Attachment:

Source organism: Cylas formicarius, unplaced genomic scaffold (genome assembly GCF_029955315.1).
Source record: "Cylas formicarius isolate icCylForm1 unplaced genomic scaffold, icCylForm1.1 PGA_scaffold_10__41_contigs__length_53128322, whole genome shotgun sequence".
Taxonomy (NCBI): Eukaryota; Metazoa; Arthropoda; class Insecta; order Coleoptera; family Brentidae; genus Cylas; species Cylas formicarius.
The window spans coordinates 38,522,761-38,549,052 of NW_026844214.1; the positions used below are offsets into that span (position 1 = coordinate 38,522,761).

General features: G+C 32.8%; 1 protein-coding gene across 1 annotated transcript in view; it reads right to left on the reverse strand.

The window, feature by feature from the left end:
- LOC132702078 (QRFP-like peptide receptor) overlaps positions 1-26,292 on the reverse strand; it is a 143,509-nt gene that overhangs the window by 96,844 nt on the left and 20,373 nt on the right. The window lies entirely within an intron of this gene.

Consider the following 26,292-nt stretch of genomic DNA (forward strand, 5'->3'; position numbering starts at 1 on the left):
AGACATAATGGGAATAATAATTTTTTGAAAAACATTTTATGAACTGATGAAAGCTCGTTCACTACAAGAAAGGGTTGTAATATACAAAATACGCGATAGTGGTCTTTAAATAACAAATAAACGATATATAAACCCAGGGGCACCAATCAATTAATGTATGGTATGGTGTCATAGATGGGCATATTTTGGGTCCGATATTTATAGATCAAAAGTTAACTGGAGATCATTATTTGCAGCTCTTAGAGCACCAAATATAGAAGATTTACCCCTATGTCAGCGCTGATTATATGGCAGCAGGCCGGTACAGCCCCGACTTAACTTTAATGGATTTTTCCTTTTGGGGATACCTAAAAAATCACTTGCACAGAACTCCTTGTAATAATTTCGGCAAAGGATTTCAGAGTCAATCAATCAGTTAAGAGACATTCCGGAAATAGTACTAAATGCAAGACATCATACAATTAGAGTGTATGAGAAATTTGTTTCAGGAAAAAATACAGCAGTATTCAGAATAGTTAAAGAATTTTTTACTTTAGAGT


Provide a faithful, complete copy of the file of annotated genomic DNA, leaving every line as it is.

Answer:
Source organism: Cylas formicarius, unplaced genomic scaffold (genome assembly GCF_029955315.1).
Source record: "Cylas formicarius isolate icCylForm1 unplaced genomic scaffold, icCylForm1.1 PGA_scaffold_10__41_contigs__length_53128322, whole genome shotgun sequence".
Taxonomy (NCBI): Eukaryota; Metazoa; Arthropoda; class Insecta; order Coleoptera; family Brentidae; genus Cylas; species Cylas formicarius.
The window spans coordinates 38,522,761-38,549,052 of NW_026844214.1; the positions used below are offsets into that span (position 1 = coordinate 38,522,761).

General features: G+C 32.8%; 1 protein-coding gene across 1 annotated transcript in view; it reads right to left on the reverse strand.

The window, feature by feature from the left end:
- LOC132702078 (QRFP-like peptide receptor) overlaps positions 1-26,292 on the reverse strand; it is a 143,509-nt gene that overhangs the window by 96,844 nt on the left and 20,373 nt on the right. The window lies entirely within an intron of this gene.

Consider the following 26,292-nt stretch of genomic DNA (forward strand, 5'->3'; position numbering starts at 1 on the left):
AGACATAATGGGAATAATAATTTTTTGAAAAACATTTTATGAACTGATGAAAGCTCGTTCACTACAAGAAAGGGTTGTAATATACAAAATACGCGATAGTGGTCTTTAAATAACAAATAAACGATATATAAACCCAGGGGCACCAATCAATTAATGTATGGTATGGTGTCATAGATGGGCATATTTTGGGTCCGATATTTATAGATCAAAAGTTAACTGGAGATCATTATTTGCAGCTCTTAGAGCACCAAATATAGAAGATTTACCCCTATGTCAGCGCTGATTATATGGCAGCAGGCCGGTACAGCCCCGACTTAACTTTAATGGATTTTTCCTTTTGGGGATACCTAAAAAATCACTTGCACAGAACTCCTTGTAATAATTTCGGCAAAGGATTTCAGAGTCAATCAATCAGTTAAGAGACATTCCGGAAATAGTACTAAATGCAAGACATCATACAATTAGAGTGTATGAGAAATTTGTTTCAGGAAAAAATACAGCAGTATTCAGAATAGTTAAAGAATTTTTTACTTTAGAGT